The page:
Ben Zygier (known as Prisoner X) was the Australian-Israeli Mossad agent imprisoned at Ayalon Prison in Ramla on espionage charges who committed suicide in his cell in 2010.
The 2013 row over revelations regarding Zygier’s incarceration and suicide received saturation coverage at the Guardian, and included this claim by Peter Beaumont – then foreign affairs editor for The Observer, sister site of the Guardian – in a report on Feb. 14th.
“The latest revelations come amid a growing outcry over the case in Israel, with some comparing the treatment of Zygier to that meted out in the Soviet Union or Argentina and Chile under their military dictatorships.”
The comparison, as we noted at the time, was simply bizarre. Indeed, the very term “Prisoner X”, implying that his identity and whereabouts were mysterious, was itself a misnomer, as Zygier’s original arrest warrant was issued by an authorized court, his incarceration was supervised by the Israeli judiciary, and the proceedings were overseen by the most senior Justice Ministry officials. Zygier was also legally represented by a top Israeli lawyer.
To evoke a comparison with the USSR – where several million Soviet “enemies of the state” died (due to overwork, starvation, torture or summary executions) after being sent, without anything resembling due process, to Gulag camps – is risible.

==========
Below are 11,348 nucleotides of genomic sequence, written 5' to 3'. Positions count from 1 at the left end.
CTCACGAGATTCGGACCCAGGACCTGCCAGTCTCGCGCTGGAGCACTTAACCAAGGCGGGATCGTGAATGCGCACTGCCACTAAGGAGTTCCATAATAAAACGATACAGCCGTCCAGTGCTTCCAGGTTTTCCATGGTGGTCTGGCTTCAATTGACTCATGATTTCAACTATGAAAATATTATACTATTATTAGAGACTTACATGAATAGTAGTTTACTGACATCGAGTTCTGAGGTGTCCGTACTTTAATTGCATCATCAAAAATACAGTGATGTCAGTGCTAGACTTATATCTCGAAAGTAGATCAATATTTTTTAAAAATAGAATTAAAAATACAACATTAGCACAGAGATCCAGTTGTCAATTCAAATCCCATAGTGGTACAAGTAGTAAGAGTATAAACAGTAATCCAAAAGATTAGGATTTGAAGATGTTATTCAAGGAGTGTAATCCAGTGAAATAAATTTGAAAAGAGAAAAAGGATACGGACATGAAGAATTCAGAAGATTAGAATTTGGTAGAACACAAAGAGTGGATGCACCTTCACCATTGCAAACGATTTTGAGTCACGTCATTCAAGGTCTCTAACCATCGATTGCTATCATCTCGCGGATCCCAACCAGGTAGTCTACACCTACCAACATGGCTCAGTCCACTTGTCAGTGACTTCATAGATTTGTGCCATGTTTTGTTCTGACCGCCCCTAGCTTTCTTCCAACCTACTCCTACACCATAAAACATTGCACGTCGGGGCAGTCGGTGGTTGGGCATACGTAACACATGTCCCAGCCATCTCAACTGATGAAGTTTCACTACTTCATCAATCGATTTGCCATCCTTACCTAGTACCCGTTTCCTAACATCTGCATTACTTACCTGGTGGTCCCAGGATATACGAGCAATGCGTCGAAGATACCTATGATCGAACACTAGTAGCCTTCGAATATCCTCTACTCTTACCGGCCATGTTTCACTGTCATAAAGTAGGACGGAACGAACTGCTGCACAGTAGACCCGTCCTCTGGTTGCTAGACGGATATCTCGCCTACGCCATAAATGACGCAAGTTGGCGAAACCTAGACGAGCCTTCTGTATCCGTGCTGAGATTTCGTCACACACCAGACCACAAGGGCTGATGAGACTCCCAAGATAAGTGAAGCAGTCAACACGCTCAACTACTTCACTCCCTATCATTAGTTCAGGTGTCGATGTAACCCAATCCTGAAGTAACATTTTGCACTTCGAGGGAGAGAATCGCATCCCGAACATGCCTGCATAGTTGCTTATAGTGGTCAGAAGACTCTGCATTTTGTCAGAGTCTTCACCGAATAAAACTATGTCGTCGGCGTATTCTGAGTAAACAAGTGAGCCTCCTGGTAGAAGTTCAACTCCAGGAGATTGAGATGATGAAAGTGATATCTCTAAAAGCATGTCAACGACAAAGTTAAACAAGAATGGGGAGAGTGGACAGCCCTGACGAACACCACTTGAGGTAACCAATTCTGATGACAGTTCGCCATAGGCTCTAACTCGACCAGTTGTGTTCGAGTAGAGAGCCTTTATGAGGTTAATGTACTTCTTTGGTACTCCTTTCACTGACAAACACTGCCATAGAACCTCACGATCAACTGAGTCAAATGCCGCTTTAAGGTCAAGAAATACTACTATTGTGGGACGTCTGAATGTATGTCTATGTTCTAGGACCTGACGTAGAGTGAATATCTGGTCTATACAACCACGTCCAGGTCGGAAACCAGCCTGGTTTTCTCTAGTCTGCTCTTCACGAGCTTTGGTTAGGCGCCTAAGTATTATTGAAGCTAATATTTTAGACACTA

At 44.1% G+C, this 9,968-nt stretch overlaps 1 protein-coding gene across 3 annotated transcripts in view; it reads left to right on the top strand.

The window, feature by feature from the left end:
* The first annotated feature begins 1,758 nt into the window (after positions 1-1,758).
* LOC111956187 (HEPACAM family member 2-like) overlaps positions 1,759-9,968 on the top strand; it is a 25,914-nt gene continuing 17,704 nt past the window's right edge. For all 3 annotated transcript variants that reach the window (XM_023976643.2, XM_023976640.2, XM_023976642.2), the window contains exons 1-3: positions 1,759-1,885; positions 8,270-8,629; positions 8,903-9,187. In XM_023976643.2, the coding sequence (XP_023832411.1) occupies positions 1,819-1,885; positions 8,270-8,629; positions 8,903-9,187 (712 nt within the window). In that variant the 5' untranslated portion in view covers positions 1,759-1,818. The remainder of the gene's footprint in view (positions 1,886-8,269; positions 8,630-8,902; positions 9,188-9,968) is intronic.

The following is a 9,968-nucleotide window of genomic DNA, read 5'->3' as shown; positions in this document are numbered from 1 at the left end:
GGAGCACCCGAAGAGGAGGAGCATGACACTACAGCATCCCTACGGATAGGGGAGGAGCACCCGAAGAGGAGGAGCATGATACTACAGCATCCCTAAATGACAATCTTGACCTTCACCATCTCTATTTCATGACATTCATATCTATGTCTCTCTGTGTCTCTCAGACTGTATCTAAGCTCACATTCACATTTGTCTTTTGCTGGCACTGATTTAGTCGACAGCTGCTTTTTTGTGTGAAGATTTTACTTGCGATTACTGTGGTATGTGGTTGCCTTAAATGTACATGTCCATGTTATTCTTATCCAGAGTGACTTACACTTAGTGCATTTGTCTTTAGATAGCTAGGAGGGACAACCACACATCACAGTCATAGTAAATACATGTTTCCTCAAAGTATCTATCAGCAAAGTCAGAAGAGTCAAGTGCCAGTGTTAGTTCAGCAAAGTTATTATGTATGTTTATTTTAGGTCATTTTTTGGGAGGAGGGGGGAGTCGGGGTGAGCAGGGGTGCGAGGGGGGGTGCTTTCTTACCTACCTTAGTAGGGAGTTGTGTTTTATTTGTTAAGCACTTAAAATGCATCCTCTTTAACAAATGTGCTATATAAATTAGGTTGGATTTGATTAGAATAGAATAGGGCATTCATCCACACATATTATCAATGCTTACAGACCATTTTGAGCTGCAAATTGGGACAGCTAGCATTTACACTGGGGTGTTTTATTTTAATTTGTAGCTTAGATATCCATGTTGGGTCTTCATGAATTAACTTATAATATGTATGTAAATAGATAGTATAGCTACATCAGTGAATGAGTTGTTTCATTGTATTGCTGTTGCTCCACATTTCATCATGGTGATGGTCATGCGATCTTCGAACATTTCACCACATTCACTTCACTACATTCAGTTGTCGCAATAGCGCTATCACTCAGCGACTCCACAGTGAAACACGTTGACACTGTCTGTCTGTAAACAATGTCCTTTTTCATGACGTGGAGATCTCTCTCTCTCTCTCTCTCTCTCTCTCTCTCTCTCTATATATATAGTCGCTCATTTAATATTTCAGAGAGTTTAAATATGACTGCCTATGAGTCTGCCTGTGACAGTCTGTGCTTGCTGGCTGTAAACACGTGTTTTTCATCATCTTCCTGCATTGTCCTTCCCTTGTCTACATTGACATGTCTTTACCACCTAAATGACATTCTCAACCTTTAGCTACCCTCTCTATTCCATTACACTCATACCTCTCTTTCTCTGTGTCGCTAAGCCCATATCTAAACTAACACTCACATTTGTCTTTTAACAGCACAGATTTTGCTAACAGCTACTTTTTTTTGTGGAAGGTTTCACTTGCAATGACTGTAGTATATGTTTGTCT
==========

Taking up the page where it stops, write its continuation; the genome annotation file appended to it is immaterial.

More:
More recently, we found another example of the media’s use of a blatantly false analogy – in an article published at i100 (The Independent’s Buzzfeed-style news brand).
The Nov. 10th article by i100’s news editor Matthew Champion leads with the following strap line:
As the western world marks 25 years since the Berlin Wall came down, a group of Palestinian youths have reminded people they still live behind a wall.
It also included this quote, attributed to the protesters seen in the photo:
It doesn’t matter how high the barriers will be, they will fall. Like the Berlin Wall fell – the Palestinian wall will fall
The Berlin Wall was seen as a symbol for oppression under communism and its fall is regarded as the key event in German reunification…In Arabic it is called ‘the wall of apartheid’, and allusions to the Berlin Wall are common.
However, other than the fact that both are walls – though in Israel’s case, the overwhelming majority is a chain-link fence – it’s difficult to find any substantive relationship between the two. Whilst the Berlin Wall was constructed by the totalitarian East German government to keep its own citizens from fleeing to freedom in the West, Israel’s “wall” was constructed to keep violent Palestinian extremists from crossing into Israel to ignite deadly suicide bombs at crowded cafes, bus stops and markets.
The former represented a tacit acknowledgement of the abject failure of the communist government to provide basic freedoms to its citizens, while the latter merely represented a rational decision by Israeli leaders to protect its citizens from harm. (Indeed, such security related fences are common in many parts of the world)
Note to British journalists: just because Palestinian activists routinely advance such ahistorical political analogies to demonize Israel doesn’t mean that you need to legitimize such intellectually unserious agitprop.